Screenwriter John Martins
An interview with screenwriter John Martins regarding the Act One Writing Competition.Q: What's the title of the script you entered in this contest, and what's it about?
A: Inspired by true events, "Aktion T-4" is the story of two men, a Lutheran bishop, and a Catholic deacon, who come together to try and stop Hitler's forced-euthanasia program, known as "Aktion T-4." "Aktion T-4" predates the Holocaust and the Wansee Conference. Zyklon-B gas was even used to eliminate those Germans, Jews and non-Jews alike, who had either mental or physical challenges, so it was somewhat of a precursor as to the horror that was going to be committed a few years later. To this day, no one knows how many Germans were killed under this program, but conservative estimates range at about 60,000 men, women, and children.Q: What made you enter this particular contest? Have you entered any other contests with this script? If so, how did you do?
A: I entered the 2013 Act One Screenwriting Competition because I had heard that Act One, for many years, as an organization, under the leadership of Barbara Nicolosi-Harrington, had succeeded in creating an artist colony of writers, directors, and producers in Los Angeles who are Christian. And with a strong emphasis on excellence. I thought given my story and its characters, that it could do well. I was flabbergasted when I was announced as the Grand Prize winner in December 2013. The award money was very generous. As of my writing this, almost six years later, Act One is still going strong.
The script has done well in several other contests, and was recently the Grand Prize winner of the 2018 Big Apple Film Festival in New York City, under the auspices of festival directors Jonathan Lipp, and, Erica Rubin.
A: Yes, absolutely. Chris Dalton of Act One was phenomenal in keeping everyone posted, and even after the contest was over. And he got right on top of the cash award.Q: How long did it take you to write the script? Did you write an outline beforehand? How many drafts did you write?
A: My process is methodical, and takes time to do it right. I always write an outline. I spent over one year in research alone on the topic, and another five years before getting out a first draft that I was relatively pleased with. I have rewritten it several times since that point, which has reduced its page count. I was also fortunate to get the script into the hands of a wonderful script doctor in association with Act One, who is now deceased--the late Jack Gilbert, whose advice was precise and made perfect sense. I would say I've rewritten "Aktion T-4" over twenty times.Q: What kind of software did you use to write the script, if any? What other kinds of writing software do you use?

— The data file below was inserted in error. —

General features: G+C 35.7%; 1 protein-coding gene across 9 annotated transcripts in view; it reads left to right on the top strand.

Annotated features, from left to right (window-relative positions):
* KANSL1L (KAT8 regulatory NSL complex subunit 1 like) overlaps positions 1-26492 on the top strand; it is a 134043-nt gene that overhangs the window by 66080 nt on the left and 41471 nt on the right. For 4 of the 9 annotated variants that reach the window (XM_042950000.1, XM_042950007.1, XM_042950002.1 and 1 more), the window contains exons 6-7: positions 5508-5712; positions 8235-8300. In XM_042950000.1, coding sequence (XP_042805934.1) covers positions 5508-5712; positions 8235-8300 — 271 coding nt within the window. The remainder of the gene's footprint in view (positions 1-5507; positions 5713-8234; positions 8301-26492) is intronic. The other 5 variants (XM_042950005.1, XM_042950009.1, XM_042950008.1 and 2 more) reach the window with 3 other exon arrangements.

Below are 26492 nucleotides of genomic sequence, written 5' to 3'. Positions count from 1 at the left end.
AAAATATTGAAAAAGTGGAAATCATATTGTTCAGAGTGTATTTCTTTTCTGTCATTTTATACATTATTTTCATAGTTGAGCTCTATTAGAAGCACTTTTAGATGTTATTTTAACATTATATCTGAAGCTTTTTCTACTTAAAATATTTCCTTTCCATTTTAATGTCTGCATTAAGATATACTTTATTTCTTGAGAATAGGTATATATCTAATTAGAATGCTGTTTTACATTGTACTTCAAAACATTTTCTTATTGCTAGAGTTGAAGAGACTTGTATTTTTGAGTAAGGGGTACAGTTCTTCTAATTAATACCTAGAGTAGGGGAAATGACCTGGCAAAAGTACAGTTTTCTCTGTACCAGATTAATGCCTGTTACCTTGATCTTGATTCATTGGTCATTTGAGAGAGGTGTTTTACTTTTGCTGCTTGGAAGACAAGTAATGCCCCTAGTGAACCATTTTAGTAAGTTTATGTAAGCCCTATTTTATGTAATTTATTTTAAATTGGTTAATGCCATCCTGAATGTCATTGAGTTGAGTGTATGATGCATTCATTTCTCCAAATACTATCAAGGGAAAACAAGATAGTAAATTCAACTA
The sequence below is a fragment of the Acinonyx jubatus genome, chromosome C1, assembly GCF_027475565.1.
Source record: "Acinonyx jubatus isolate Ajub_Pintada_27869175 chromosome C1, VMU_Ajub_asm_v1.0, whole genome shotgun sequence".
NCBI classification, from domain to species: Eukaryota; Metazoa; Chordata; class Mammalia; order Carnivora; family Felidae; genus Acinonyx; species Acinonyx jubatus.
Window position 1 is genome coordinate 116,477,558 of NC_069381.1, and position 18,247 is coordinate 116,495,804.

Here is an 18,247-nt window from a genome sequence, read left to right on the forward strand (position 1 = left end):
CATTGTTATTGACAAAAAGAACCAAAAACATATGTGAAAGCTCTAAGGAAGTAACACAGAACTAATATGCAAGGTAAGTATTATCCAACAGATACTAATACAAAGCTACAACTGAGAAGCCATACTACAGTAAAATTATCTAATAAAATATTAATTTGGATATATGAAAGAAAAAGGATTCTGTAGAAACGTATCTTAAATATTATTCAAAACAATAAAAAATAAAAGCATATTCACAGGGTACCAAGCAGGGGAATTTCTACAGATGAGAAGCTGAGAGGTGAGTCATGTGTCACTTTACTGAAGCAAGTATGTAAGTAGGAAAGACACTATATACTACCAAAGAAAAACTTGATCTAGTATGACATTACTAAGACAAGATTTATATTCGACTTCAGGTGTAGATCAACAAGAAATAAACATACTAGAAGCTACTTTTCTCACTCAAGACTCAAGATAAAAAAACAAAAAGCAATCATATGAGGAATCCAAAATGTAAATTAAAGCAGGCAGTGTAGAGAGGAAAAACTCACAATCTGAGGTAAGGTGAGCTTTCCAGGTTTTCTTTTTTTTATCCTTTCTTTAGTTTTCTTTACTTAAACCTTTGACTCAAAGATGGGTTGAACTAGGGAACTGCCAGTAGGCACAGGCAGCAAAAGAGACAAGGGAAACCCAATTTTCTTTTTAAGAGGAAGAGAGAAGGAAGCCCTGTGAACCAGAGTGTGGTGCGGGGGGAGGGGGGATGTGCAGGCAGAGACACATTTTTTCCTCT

A: I have nothing against software, but I don't use it.Q: Do you write every day? How many hours per day?
A: I always try to do something related to my writing, even if I'm not putting words on paper, so I'm constantly trying to build toward some story. When I do write, it typically is 2-3 hours a day, but it could be longer, depending on which day of the week it is. It can be all encompassing; the question one has to ask oneself is, "Am I spending the time wisely?" And, for me, "Is the story worth being told?" As I've gotten older, I recall a lyric in that great 1989 Bonnie Raitt song, "Nick of Time": "Life gets mighty precious, when there's less of it to waste." Try not to waste it. Seize the day.Q: Do you ever get writer's block? If so, how do you deal with that?
A: No, I have written nothing but spec scripts, so I haven't found writer's block to be a problem. One luxury I've had with my writing is time, which other and more successful writers don't always have because of deadlines.Q: What's your background? Have you written any other screenplays or television scripts?
A: I've been a school teacher for many years; I'm a history junkie to boot.
I've written a total of approximately twenty-five screen and television scripts. Once upon a time, I knew exactly how many different stories I've written; but with the passage of time, that gets foggier. And I've been doing this for decades.
A: No, but I'd be willing to move if events fell into place.Q: What's next? Are you working on a new script?
A: Yes, I'm always working on a new script--typically either a faith-based story, or, historical.
Very best to my fellow screenwriters.
John Martins III
Posted Thursday, May 9, 2019